Will Your Emergency Fund Cover a Real Emergency?
Most Americans are not savers. As of 2019, 40% of the families couldn’t cover a $400 emergency. For too many people, especially during the pandemic, saving is an impossible dream. How you build an emergency fund when you’re just getting by?
Why Start an Emergency Fund?
An emergency fund is a backup plan. It’s a savings account people can draw from in event of an emergency. Some emergencies are small – a car repair or replacing a broken phone. But other situations are more dire. A lost job, an unexpected medical bill, a broken water pipe.
If you have credit, that may resolve the immediate problem. But if you have to use a card, you may not have the money for the payments. That starts a downward spiral the damages your credit and makes the situation worse.
It’s far too easy when you have a good job and a decent salary to ignore the need for an emergency fund. It might require a budget or minor lifestyle changes. Less shopping, more saving. But too many people don’t feel a need to save until an emergency hits.
By then, it’s too late.
How Much is Enough?
It’s a common question, but there’s a better one. How much do you have saved?
That number is the baseline for how much you need. (If you haven’t saved anything, consider this a big wake up call.) Let’s say you’ve saved $1200. Congrats, you’re probably feeling pretty good about that. That would cover a replacement for your washing machine. The bill for the plumber too.
Check Your Budget (Use a bank statement to get real numbers.)
- Total one month of salary (salary after taxes.)
- Add up one month of bills – rent/mortgage, utilities, groceries, transportation.
- Subtract the monthly salary from the monthly expenses.
- How long will your $1200 last?
Here’s the calculation: [adjusted monthly expenses-1200]. In this case, a negative number is good. But it’s rare to find monthly living expenses lower than $1200 a month.
Average income and Expenses
According to recent data from the Fool website the “average” annual net income is $67,241. That’s $5,603 per month. The “average” monthly spending is $5,102. It’s broken out here.
According to this, average monthly spending is 91% of net income. The $1200 in savings account is just 24% of $5102. That’s 67% short. If you lost your job, it doesn’t even cover a month’s worth of expenses.
Job losses can be sudden – the pandemic has proven that. Many industries have been hit hard, small businesses are barely surviving. It’s difficult to calculate the amount of time it takes to find a new job. The travel and hospitality industries are shedding employees. Essential workers – grocery stores, gas stations, warehouse employees – are still needed. But it’s unlikely that any of them have a net salary of $67,000.
This is why an emergency fund is critical. Use this calculator to see how much you’d need to stay afloat if you lose your job.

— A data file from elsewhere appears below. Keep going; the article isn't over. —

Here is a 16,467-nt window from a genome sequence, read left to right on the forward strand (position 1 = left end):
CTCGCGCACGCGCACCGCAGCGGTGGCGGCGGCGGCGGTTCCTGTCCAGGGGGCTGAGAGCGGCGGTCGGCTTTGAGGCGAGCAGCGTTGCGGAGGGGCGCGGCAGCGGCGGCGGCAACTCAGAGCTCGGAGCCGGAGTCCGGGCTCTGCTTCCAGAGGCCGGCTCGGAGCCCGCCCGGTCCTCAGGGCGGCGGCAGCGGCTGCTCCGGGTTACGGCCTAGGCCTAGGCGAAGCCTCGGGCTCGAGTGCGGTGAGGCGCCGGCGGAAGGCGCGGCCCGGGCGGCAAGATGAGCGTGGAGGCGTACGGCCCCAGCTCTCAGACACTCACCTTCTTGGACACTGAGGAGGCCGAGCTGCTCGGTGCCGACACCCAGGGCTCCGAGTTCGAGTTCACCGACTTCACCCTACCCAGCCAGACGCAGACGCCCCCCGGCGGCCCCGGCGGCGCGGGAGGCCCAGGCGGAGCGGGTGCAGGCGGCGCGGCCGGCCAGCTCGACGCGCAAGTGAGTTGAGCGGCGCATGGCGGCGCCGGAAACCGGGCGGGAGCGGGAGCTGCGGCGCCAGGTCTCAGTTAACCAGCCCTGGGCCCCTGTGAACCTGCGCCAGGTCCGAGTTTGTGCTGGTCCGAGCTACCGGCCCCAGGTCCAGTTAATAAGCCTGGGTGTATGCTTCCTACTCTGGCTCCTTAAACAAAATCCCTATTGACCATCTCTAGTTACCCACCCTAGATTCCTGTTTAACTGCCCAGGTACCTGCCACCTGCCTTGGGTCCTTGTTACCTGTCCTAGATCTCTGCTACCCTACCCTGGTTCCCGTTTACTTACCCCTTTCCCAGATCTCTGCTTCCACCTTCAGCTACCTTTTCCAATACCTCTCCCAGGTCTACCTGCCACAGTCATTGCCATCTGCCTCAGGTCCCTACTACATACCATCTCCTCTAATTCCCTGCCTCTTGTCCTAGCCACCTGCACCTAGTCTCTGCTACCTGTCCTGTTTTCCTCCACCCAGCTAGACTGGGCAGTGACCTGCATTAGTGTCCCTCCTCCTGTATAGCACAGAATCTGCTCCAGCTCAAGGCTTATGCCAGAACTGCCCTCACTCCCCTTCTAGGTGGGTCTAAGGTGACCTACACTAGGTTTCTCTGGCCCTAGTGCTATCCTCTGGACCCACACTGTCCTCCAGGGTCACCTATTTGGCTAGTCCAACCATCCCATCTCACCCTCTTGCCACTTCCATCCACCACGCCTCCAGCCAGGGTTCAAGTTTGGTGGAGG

Saving for Emergencies
There are all kinds of methods to increase your savings. The more you can automate it, the better off you are. If you never have access to it, you can’t spend it. Set up an automatic transfer from your checking to your savings when you get paid. If you can’t do it automatically, the day your check hits, login to your account and transfer it manually.
The 50-30-20 Rule
This is a traditional method that defines how to budget your money. Use 50% of your income for necessities – rent, mortgage, utilities, transportation. Take 30% to spend on non-essentials – the things you want. Finally, put 20% in savings.
If you make $50,000 a year (after taxes) that breaks out to $2500, $1500, and $1000, respectively. If you follow that formula, your emergency fund will cover one month in three months. A smarter choice might be to flip-flop the percentages. If you put 30% into savings, it takes two months to cover one month.
If you want a 3-month emergency fund, you’ll need $7,500. That would be 5 months at a 30% savings rate and 10 months for a 6-month fund.
You may not need $2500 for your living expenses. Anything left over should be shifted to savings. This rule offers a guideline for budgeting. The real value is to see how much and how long it takes to build a substantial emergency fund.
More Cash, Less Plastic
Spending is an addiction in America. The proliferation of cards as opposed to cash is partly to blame. Debit cards make impulse shopping easier. Credit cards can increase the amount you spend by 83%.
Dave Ramsey has long been an advocate of all cash all the time. That’s challenging for many households, but American’s reliance on debt is a serious problem. If you currently have debt, he suggests an emergency fund of $1000. Get yourself out of debt first and then build your fund.
Ramsey’s thinking about the duration of the emergency fund is financial stability. If you’re in a two-income household, with the same job for years, three months should tide you over. For single-income households, a 6-month emergency fund is a better choice.
How to Save Money for an Emergency Fund
For some people, starting an emergency fund is challenging. Even people with a healthy income have a hard time putting money in a savings account. Start with a reasonable goal – like enough to cover your rent or mortgage for a month. Two if you can.
Housing is an important bill to pay. Though evictions/foreclosures aren’t allowed during the pandemic, that won’t last forever. If you lose your place to live, trying to get back on your feet will be 100 times harder.
The Purpose is Saving